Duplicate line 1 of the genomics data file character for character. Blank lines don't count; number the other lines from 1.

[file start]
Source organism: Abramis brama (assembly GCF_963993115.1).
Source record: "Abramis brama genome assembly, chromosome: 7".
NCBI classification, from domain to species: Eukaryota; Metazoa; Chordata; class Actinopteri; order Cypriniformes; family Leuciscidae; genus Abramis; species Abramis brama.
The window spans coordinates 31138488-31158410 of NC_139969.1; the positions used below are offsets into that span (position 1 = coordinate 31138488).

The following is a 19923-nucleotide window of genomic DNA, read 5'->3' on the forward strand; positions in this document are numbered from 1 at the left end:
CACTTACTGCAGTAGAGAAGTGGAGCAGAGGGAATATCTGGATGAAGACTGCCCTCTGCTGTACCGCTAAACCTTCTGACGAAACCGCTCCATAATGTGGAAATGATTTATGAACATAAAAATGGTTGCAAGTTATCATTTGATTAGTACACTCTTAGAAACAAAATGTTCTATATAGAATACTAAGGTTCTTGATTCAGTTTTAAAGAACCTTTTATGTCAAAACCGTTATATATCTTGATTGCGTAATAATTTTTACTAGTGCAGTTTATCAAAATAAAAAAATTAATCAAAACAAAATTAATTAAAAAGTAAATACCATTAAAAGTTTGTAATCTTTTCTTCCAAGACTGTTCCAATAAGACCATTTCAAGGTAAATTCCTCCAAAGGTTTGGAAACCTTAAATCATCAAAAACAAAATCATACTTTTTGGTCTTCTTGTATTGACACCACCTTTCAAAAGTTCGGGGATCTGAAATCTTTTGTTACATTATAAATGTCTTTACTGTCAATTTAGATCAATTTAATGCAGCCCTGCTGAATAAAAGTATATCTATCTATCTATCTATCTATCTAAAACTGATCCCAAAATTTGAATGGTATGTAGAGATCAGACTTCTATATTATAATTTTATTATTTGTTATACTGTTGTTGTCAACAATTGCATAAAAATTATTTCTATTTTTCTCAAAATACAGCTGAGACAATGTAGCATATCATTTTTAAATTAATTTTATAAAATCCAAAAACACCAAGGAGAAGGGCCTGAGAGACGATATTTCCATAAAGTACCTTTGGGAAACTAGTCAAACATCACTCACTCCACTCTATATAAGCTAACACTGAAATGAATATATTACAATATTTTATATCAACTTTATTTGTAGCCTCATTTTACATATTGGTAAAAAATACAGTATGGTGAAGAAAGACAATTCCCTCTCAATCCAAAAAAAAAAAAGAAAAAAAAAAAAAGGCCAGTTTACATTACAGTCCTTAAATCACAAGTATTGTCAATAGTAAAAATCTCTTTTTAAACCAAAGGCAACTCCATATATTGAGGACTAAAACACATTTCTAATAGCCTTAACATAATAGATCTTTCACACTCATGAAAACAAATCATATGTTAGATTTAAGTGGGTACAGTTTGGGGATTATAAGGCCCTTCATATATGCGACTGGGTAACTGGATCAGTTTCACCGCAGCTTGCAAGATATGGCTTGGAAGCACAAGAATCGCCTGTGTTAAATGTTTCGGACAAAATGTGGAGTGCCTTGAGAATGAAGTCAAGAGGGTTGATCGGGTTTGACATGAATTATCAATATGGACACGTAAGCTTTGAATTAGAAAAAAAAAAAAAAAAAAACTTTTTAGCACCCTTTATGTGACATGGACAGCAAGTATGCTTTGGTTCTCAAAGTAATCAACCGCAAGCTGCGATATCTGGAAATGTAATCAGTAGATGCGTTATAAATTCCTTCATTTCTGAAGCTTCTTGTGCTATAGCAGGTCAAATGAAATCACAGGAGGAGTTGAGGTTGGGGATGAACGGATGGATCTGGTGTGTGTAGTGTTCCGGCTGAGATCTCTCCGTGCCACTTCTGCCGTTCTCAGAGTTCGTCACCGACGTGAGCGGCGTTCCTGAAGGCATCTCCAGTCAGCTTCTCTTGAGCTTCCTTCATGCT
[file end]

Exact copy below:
Source organism: Abramis brama (assembly GCF_963993115.1).